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County takes control of RVHS

County commissioners took control of River Valley Health System facilities and property at midnight Wednesday, as operations officially ceased at the financially-strapped healthcare institution.

Thursday, February 01, 2001

County commissioners took control of River Valley Health System facilities and property at midnight Wednesday, as operations officially ceased at the financially-strapped healthcare institution.

"We will all continue to work on making this a viable facility," commission president Paul Herrell said after a joint meeting of commissioners and River Valley’s board of trustees.

No healthcare agency has made offers for or scheduled visits to the hospital facility, Herrell said.

"We may advertise it," he said.

On a motion from member Bruce Trent, the board voted to pay 25 percent of the vacation and holiday pay of employees of the hospital. Board member Dick Craig passed on the motion because his daughter worked at RVHS. Board member Pat Clonch voted no.

For a number of years, product and service providers, as well as contractors, have not received payment, Mrs. Clonch said.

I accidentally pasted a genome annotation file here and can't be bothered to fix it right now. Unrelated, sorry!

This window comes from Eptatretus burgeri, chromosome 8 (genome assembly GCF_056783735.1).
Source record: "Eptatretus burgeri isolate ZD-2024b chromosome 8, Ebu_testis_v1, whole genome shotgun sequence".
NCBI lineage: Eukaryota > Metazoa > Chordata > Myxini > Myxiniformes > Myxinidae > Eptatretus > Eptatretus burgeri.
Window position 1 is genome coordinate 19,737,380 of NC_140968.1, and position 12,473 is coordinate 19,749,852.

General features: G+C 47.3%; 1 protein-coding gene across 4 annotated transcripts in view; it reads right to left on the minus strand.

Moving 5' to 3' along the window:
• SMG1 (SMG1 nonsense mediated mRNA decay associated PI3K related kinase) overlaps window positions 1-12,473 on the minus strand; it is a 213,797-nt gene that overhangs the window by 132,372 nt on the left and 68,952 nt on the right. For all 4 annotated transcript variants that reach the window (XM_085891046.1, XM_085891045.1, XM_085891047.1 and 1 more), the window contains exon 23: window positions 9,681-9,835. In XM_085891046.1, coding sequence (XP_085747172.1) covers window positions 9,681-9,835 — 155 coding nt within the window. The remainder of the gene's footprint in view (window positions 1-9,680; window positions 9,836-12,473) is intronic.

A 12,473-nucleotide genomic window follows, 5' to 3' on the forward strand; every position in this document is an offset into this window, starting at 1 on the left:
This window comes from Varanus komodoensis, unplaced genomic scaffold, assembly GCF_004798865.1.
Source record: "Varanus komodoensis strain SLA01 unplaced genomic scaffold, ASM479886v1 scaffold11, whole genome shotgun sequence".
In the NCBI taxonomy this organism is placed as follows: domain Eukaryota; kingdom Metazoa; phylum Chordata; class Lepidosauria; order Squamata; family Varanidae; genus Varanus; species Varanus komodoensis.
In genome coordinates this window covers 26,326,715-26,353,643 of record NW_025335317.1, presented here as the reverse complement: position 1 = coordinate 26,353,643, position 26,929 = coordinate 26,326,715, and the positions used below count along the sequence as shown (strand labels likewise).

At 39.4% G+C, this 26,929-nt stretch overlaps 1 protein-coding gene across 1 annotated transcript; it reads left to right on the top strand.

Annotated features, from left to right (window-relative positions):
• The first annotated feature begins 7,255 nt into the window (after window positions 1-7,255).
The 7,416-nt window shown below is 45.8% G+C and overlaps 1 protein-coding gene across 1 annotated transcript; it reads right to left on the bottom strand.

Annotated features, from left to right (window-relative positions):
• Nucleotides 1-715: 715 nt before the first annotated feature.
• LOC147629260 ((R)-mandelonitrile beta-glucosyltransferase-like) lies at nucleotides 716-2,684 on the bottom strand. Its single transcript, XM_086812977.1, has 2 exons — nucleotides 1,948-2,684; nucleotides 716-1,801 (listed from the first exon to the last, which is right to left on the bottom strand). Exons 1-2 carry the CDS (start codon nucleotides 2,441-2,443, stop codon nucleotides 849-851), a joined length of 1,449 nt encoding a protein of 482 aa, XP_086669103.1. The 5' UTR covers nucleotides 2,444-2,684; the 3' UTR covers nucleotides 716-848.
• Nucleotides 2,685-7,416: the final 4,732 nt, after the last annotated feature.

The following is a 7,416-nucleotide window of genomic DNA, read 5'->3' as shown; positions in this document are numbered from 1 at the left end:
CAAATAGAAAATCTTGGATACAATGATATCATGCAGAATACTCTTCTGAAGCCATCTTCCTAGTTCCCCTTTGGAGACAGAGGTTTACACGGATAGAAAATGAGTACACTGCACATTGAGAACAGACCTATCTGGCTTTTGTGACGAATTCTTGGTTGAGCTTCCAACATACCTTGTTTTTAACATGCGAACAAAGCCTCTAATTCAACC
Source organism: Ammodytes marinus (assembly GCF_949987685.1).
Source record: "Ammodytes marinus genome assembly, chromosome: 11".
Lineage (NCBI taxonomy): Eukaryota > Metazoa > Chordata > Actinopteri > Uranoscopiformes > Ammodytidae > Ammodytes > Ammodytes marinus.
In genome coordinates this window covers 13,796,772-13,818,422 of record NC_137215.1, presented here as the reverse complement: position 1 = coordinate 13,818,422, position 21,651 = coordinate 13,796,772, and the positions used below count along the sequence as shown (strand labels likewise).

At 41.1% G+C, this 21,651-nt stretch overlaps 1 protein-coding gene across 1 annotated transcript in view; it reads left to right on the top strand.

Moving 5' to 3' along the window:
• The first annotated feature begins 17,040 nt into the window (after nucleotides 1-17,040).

"My feeling is they are just as worthy to collect funds as employees," she said. "Everyone has an equal right to stand in line and collect" from the receiver.

Mrs. Clonch added that she has always felt that employees should be paid for hours worked, but for anything over and above that – like not receiving benefits -the employees should also become the hospital’s creditors.

Meanwhile, commissioners voted to request a study by Lawrence County Department of Job and Family Services director Buddy Martin to determine the feasibility of using the hospital building for other purposes, such as a workforce development resource center.

Hospital board chairman Jim Weber called Wednesday’s actions the right decisions, although sad ones.

"It gives us a direction to work toward," Weber said.

The hospital’s debt now is only associated with River Valley Health System, not the facility itself, he said.

Hospital board member Wayne White said Wednesday’s meeting was a culmination of a sad series of events.

"Not just me but the entire board and the commissioners feel badly for the employees, the patients who have been in here over the years My family has been in here; I have been in here," White said.

Protecting patients, as well as making sure employees’ received unemployment and contact with future employers, have topped the board’s concerns, Mrs. Clonch said.

"I know in the past mistakes have been made," she said. "We can’t do anything to resolve those, but we will do as much as we can."